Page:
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Thursday, January 17, 2019
BANGKOK, May 15 2013 (IPS) - At first glance, the poster appears to be a typical advertisement for an African safari: a large rhinoceros set against a rugged, open terrain. Then you take a closer look and realise something is amiss.
A cluster of human hands has replaced the two horns that distinguish this African animal from the single-horned Indian and Javan rhino. A message over the creature’s head reads: “Rhino horn is made of the same stuff as human nails. Still want some?”
Produced jointly by the wildlife watchdogs TRAFFIC and the World Wildlife Fund (WWF), these posters are soon to appear on the walls of public places in major Vietnamese cities including the capital, Hanoi, and Ho Chi Minh City.
Offices, apartment buildings and even airports are all set to become sites in the campaign to end the illegal international trade in rhino horns that is threatening the ungulate to extinction.
Experts say there is no better place than this Southeast Asian nation of 87 million to drive this stark message home. Vietnam has long been singled out by international groups monitoring the illicit wildlife trade for the dramatic rise in domestic demand for African rhino horns.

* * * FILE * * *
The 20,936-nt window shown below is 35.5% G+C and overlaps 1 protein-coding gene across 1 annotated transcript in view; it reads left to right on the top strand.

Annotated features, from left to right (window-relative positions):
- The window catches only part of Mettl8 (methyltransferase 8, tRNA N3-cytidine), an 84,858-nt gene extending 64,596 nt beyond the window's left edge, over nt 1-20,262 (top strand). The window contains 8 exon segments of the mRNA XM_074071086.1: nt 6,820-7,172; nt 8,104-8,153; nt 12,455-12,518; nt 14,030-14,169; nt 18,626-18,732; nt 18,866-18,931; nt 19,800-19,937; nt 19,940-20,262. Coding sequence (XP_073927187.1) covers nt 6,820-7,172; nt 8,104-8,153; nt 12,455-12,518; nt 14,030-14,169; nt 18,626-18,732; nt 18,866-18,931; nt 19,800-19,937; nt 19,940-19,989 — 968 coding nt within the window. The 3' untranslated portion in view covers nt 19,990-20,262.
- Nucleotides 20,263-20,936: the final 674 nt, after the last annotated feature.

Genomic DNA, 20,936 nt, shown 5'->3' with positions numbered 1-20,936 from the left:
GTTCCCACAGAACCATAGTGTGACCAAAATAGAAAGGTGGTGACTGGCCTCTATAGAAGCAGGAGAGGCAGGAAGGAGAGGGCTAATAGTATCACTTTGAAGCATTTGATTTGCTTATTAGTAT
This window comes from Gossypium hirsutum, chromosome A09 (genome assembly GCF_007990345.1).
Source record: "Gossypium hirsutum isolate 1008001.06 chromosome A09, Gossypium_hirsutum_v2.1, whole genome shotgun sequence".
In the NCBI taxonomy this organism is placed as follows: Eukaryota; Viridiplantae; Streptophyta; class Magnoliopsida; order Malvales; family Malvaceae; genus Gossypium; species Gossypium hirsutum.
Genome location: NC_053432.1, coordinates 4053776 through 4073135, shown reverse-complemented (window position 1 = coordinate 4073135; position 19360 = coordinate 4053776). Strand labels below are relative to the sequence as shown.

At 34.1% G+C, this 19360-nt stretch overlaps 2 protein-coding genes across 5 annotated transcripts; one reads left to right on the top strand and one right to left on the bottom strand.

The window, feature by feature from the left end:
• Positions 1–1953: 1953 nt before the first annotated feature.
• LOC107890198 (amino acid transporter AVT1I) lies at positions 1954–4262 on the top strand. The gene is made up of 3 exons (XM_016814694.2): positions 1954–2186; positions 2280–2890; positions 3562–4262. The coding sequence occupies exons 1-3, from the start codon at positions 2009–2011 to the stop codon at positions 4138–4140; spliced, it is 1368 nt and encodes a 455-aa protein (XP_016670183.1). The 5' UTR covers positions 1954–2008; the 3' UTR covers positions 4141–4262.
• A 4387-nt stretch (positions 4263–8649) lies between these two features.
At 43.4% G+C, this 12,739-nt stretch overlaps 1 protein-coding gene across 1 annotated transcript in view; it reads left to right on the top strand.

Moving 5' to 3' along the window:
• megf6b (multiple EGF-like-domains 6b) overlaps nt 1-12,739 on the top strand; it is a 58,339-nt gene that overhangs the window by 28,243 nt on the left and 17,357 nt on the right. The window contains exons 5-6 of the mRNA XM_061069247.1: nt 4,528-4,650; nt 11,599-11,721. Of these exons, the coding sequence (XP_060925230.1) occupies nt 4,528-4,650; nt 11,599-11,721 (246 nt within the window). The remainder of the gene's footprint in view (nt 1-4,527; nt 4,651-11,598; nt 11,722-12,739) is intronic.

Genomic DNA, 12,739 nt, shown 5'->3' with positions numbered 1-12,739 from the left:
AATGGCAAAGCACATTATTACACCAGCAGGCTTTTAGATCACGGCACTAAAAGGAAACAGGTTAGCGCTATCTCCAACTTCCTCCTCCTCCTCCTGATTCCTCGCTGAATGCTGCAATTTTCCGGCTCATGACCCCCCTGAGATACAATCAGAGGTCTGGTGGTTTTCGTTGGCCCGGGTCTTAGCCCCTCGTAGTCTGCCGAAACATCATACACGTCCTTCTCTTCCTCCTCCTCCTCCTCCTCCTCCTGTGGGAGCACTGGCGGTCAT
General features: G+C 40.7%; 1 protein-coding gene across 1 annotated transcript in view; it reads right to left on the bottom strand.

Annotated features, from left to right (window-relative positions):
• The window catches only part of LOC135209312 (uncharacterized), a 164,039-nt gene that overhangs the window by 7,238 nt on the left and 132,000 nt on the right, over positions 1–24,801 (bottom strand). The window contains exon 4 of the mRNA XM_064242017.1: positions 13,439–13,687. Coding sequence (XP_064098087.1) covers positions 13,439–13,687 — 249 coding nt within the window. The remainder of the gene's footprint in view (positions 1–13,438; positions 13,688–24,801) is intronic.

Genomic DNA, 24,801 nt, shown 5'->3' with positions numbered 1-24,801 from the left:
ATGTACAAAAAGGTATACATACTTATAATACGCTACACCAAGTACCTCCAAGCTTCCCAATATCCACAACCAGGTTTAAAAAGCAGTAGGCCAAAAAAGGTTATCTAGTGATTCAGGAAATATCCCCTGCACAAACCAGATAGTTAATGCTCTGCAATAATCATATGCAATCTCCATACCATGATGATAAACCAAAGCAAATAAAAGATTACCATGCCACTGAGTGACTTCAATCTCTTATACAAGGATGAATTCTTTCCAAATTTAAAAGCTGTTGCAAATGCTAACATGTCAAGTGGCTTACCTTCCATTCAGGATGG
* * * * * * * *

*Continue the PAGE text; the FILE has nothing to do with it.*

Close to 290 of the 20,000 rhinos left in South Africa have been killed for their horns since the beginning of this year, according to conservationists worried that such a deadly spree could see the death toll match the record number of 668 rhinos killed by poachers in 2012.
“We are in the midst of a rhino poaching crisis,” Mark Jones, a British veterinarian who heads the London-based Humane Society International, told IPS, adding that Vietnam has recently emerged as the main market for rhino horns.
The spike in demand has been shaped by a belief among locals that has taken root over the past five years: that rhino horn has special medicinal powers, including the ability to treat cancer, cure hangovers, and act as an aphrodisiac.
According to Naomi Doak, coordinator of the Greater Mekong Programme at TRAFFIC, the graphics for the new campaign poster were developed after experts realised that a “large proportion of the Vietnamese public” were not aware that rhino horn, a mass of agglutinated hair, is comprised of keratin, the same basic substance that constitutes human finger and toenails.
She hopes that bringing this fact to light will make people “think twice before consuming rhino horn.”
Yet driving home this message will be “a long and difficult campaign,” Doak admitted in an interview with IPS. “With very few penalties and consequences people really aren’t that concerned about the impacts the consumption of rhino (horn) has either on the animals or on people.”
A status symbol
To understand what wildlife protection groups are up against, one need only take a stroll through Hanoi’s famed Old Quarter, a colourful network of 36 streets where crafts and local products have been hawked for centuries.